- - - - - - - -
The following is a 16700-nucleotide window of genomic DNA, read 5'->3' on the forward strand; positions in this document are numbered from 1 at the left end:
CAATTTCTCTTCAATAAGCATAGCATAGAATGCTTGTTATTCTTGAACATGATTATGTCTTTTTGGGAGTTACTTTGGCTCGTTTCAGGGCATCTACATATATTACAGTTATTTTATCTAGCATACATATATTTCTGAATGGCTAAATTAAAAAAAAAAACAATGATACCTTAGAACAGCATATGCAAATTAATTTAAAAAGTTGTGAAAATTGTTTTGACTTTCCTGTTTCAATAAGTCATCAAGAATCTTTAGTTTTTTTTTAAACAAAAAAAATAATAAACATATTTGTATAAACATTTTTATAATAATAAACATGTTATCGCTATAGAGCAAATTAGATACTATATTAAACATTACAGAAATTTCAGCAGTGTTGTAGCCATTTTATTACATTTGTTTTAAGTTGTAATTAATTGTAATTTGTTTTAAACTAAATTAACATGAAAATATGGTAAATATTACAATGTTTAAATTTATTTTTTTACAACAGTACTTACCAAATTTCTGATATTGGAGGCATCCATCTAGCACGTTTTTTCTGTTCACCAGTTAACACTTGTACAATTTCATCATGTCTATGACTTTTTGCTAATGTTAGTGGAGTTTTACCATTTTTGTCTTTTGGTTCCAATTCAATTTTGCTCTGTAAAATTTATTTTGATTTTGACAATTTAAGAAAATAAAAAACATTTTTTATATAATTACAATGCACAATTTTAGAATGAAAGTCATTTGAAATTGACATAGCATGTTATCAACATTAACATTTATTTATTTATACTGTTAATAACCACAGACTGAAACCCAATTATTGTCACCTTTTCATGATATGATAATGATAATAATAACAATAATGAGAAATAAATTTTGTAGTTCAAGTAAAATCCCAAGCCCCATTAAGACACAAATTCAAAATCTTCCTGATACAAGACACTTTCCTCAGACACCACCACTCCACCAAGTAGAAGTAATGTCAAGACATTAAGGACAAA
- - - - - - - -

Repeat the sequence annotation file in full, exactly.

The following is a 16700-nucleotide window of genomic DNA, read 5'->3' on the forward strand; positions in this document are numbered from 1 at the left end:
CAATTTCTCTTCAATAAGCATAGCATAGAATGCTTGTTATTCTTGAACATGATTATGTCTTTTTGGGAGTTACTTTGGCTCGTTTCAGGGCATCTACATATATTACAGTTATTTTATCTAGCATACATATATTTCTGAATGGCTAAATTAAAAAAAAAAACAATGATACCTTAGAACAGCATATGCAAATTAATTTAAAAAGTTGTGAAAATTGTTTTGACTTTCCTGTTTCAATAAGTCATCAAGAATCTTTAGTTTTTTTTTAAACAAAAAAAATAATAAACATATTTGTATAAACATTTTTATAATAATAAACATGTTATCGCTATAGAGCAAATTAGATACTATATTAAACATTACAGAAATTTCAGCAGTGTTGTAGCCATTTTATTACATTTGTTTTAAGTTGTAATTAATTGTAATTTGTTTTAAACTAAATTAACATGAAAATATGGTAAATATTACAATGTTTAAATTTATTTTTTTACAACAGTACTTACCAAATTTCTGATATTGGAGGCATCCATCTAGCACGTTTTTTCTGTTCACCAGTTAACACTTGTACAATTTCATCATGTCTATGACTTTTTGCTAATGTTAGTGGAGTTTTACCATTTTTGTCTTTTGGTTCCAATTCAATTTTGCTCTGTAAAATTTATTTTGATTTTGACAATTTAAGAAAATAAAAAACATTTTTTATATAATTACAATGCACAATTTTAGAATGAAAGTCATTTGAAATTGACATAGCATGTTATCAACATTAACATTTATTTATTTATACTGTTAATAACCACAGACTGAAACCCAATTATTGTCACCTTTTCATGATATGATAATGATAATAATAACAATAATGAGAAATAAATTTTGTAGTTCAAGTAAAATCCCAAGCCCCATTAAGACACAAATTCAAAATCTTCCTGATACAAGACACTTTCCTCAGACACCACCACTCCACCAAGTAGAAGTAATGTCAAGACATTAAGGACAAA